Is every day like the perfect wedding or is every day the end of the world? And which is more accurate? (No, you can’t say it depends; it’s somewhere in the middle; or why are you asking me this question).
We’re talking choice here. And not just by me. These are the questions asked (literally!) in the new Lars Von Trier movie “Melancholia” – a film that doesn’t leave your brain easily and, unlike most of what we see nowadays, deserves some sort of response other than, as they used to say in my grandmother’s native language, “Oy vey” (translation: Oy).
For those who hate, are annoyed by or are simply not fans of the crazily brilliant or just plain crazy Danish director, rest assured this is not a mad recap review of the film (I stopped doing those in 1983 when I left Daily Variety – probably because one of the last movies I had to review was Chuck Connors’ horror extravaganza, “The Tourist Trap” at a 12:30 afternoon show on Hollywood Boulevard. But I digress).
Where was I? Ah, yes, “Melancholia.” Though I happened to be floored by the film, which doesn’t necessarily mean I loved it, or I think it’s flawless or can even recommend it (God knows my parents would HATE it!!!), I will tell you that it affects audiences like few movies do nowadays – simply BECAUSE you (actually I) still can’t get it out of your mind days after seeing it.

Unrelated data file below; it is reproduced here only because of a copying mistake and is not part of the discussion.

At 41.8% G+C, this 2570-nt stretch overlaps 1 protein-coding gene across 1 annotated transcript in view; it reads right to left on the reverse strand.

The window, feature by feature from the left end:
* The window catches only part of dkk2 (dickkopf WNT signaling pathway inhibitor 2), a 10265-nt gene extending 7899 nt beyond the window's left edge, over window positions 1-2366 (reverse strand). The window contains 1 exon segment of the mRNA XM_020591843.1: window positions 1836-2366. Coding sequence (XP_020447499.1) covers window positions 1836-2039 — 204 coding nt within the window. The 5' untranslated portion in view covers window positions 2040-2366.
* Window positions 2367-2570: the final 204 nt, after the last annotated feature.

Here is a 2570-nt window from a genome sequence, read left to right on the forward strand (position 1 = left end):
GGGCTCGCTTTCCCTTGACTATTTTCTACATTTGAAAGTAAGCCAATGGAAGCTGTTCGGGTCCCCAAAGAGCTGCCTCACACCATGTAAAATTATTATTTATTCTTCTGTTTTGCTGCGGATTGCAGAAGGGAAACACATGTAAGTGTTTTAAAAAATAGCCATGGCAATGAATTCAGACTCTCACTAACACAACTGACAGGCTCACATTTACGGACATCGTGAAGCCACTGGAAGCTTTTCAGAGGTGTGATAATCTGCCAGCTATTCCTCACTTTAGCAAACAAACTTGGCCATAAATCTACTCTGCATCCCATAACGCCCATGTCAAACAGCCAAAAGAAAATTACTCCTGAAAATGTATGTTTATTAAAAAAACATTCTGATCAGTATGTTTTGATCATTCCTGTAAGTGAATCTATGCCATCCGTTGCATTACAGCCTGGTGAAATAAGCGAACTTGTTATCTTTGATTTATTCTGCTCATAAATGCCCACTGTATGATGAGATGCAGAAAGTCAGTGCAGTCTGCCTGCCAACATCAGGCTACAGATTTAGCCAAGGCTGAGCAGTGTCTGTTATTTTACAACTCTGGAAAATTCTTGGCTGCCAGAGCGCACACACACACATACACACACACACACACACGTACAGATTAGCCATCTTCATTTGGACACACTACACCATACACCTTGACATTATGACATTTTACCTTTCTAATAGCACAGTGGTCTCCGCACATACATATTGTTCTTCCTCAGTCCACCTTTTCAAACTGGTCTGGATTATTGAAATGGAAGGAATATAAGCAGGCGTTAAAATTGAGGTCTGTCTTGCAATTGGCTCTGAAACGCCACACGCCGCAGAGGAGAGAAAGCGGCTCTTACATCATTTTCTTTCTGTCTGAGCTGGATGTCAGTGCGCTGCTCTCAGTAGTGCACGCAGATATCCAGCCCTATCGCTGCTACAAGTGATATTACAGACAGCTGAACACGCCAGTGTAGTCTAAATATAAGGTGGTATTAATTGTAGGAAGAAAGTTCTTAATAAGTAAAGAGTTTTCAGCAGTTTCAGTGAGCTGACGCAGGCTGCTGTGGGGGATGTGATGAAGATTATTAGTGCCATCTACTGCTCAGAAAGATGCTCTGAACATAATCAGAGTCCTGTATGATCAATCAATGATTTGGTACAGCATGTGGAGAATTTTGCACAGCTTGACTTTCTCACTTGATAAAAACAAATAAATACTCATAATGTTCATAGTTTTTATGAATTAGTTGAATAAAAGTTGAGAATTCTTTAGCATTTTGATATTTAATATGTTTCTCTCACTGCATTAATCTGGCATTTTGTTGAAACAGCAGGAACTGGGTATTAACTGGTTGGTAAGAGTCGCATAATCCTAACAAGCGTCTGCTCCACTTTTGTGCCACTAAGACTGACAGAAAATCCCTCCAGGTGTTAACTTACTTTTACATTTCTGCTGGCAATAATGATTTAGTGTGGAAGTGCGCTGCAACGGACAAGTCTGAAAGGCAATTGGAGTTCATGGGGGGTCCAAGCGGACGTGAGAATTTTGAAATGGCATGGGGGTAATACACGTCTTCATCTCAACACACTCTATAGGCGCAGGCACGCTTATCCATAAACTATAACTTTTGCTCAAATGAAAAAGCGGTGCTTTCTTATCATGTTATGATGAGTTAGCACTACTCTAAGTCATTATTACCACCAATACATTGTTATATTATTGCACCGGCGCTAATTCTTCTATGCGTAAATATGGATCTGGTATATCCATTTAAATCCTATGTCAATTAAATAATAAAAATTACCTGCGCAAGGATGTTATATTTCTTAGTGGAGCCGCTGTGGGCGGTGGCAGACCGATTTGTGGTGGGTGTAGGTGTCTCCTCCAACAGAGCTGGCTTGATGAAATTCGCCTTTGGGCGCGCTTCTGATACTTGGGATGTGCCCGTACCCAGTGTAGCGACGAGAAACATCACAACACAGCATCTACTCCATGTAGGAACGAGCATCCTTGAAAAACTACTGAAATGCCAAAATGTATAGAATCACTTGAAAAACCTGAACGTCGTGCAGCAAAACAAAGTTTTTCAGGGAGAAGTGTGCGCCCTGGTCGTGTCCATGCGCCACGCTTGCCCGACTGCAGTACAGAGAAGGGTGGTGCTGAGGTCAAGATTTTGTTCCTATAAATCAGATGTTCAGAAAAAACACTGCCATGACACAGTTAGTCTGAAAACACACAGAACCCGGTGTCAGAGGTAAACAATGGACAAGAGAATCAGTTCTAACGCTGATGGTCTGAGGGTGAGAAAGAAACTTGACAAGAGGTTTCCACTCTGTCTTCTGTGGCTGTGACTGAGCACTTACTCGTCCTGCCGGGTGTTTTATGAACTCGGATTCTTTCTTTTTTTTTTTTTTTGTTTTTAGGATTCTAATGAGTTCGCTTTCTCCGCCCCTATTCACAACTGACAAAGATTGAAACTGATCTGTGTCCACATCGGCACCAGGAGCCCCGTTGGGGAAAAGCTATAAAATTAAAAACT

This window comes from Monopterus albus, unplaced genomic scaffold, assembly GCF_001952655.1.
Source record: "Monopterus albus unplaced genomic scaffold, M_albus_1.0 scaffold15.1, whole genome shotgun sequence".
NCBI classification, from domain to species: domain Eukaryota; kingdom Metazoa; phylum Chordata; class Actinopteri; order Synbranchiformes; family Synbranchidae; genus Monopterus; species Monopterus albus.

This is a great thing for a filmmaker though perhaps not so great for you as an audience member since “Melancholia” does not evoke a particularly pleasant world. In truth, it makes “On The Beach” and “Testament,” my former two most depressing movies ever made, seem like “His Girl Friday.” But even those who would rather have their wisdom teeth removed than sit through any film of this genre ever again, would have to admit that Mr. Von Trier does, if nothing else, have a strong, distinctive point of view. He makes very specific choices, even outrageous and perhaps indulgent ones – never shying away from alienating or thrilling you often managing to do both at the same time.
How many filmmakers or any artists nowadays approach their work with the intensity he does? Okay, let’s count………………….
How many do you have? My list is, well, paltry.
And that’s the point.
I said publicly this week that I’m not sure if “Melancholia” is brilliantly depressing or depressingly brilliant. The latter because it reminds me of classic films – the kind that aren’t really made anymore – sort of Ingmar Bergman by way of Fassbinder (or vice-versa) with a little plain old post millennium nastiness thrown in. The nasty, clinically depressed heroine, one might say, is actually the writer-director surrogate, by his own admission. Mr. VT has done some brilliant and some controversial and some thoroughly misfired movies over the years but the one thing you can say is that he often gets his borderline (again, literally), nihilistic POV on screen. I say that with admiration, and will tell you it’s such a cop OUT to dismiss this with lines like, “well, he has all this power, talent, financing,” blah, blah blah, blah. I know that because I say this all the time. (Though never in front of my students, and hopefully none are reading this. And if you are – stop right now. Oh, and I better also take this off the school website – that is if I knew how to do that – but hey, that’s another story).
As for POV, if you’re going to work as any kind of communicator, that IS the story. Sadly, it’s not always what you’re saying but if you have a commitment to not only say it – if you’ve chosen and staked out a position and ran with it. (For example, look at the popularity of various political candidates right now, okay, sorry, I know that is even more depressing than “Melancholia.”)